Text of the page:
Politics Explained

Why the ‘special relationship’ won’t improve Britain’s Brexit prospects

However loyal and aligned to American objectives the British government is, there is no necessary linkage to trade and economics, writes Sean O'Grady

Tuesday 21 July 2020 17:53 BST
Pompeo leaves No 10 with Dominic Raab, the foreign secretary
Pompeo leaves No 10 with Dominic Raab, the foreign secretary (AP)

It was considerate of the US secretary of state, Mike Pompeo, to tweet the magic term “special relationship” as he landed for his talks with the prime minister and the foreign secretary. It probably doesn’t mean that much to the Trump administration, and most Americans are probably unaware of its existence, but it means a great deal to the British diplomatic and political establishment.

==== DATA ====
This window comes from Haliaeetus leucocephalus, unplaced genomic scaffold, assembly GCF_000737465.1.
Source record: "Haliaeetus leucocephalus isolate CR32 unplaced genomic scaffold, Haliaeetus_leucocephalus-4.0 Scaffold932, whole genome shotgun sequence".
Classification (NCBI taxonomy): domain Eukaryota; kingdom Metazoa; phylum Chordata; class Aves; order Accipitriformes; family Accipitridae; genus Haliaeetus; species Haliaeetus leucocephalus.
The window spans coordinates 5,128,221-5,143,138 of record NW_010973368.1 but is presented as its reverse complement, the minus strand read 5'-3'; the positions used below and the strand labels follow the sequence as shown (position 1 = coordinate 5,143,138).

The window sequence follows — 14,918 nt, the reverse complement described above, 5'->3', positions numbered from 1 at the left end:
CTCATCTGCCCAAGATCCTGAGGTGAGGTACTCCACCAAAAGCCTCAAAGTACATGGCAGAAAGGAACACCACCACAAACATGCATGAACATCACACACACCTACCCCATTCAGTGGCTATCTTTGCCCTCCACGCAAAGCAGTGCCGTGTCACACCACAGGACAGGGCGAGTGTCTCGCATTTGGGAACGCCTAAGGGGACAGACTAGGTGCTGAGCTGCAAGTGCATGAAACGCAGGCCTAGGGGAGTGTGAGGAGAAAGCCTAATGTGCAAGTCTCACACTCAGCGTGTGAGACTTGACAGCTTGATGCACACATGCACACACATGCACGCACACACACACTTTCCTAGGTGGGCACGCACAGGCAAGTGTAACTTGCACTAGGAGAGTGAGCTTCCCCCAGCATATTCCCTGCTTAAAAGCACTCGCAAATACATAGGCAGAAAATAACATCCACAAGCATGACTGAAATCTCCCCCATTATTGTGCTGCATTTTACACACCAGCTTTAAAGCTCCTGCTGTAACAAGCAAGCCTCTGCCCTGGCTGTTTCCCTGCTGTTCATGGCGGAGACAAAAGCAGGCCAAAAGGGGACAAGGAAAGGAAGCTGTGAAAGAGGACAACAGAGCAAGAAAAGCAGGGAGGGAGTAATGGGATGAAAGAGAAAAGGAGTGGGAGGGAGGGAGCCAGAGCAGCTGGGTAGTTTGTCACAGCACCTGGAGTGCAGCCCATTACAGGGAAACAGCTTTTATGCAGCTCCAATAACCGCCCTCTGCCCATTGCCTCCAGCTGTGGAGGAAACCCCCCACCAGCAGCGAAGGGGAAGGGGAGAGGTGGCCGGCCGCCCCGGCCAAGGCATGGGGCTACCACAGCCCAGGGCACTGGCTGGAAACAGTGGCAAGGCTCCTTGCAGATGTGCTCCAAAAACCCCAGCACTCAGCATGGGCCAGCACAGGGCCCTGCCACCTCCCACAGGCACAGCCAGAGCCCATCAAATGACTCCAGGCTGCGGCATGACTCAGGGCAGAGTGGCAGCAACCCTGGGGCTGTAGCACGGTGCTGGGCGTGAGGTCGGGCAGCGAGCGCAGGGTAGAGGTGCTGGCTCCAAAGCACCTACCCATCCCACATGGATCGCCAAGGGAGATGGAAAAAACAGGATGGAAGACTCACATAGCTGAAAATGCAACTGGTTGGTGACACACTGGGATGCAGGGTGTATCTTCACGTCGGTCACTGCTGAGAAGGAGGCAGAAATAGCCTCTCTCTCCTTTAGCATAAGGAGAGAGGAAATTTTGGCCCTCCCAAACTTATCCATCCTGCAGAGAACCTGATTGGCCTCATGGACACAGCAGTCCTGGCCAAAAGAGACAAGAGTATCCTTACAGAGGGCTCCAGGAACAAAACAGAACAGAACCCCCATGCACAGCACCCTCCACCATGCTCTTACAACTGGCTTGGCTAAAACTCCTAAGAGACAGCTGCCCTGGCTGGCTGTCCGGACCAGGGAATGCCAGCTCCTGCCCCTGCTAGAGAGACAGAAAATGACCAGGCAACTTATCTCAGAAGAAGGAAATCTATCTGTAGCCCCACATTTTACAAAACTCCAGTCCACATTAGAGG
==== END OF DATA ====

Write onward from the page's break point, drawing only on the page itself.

It is certainly true that the UK and US, even in the era of Boris Johnson and Donald Trump, share certain values and have many interests in common. It was poignant that Mr Pompeo arrived just as the much-delayed Russia report was published, reminding all concerned (if it were needed) that the Russians enjoy toying around with the democratic processes of those they think of as rivals or enemies, and indeed that they are not fussy about which side they choose and are happy to change sides if they think it suits their national interest.

America and Britain have both experienced such meddling, though Washington has been more effective than Whitehall in investigating it. Both states have also experienced the malign effects of Russian espionage on their own territory, and been fighting low-level proxy wars with Russia’s allies abroad, most lethally in Syria.

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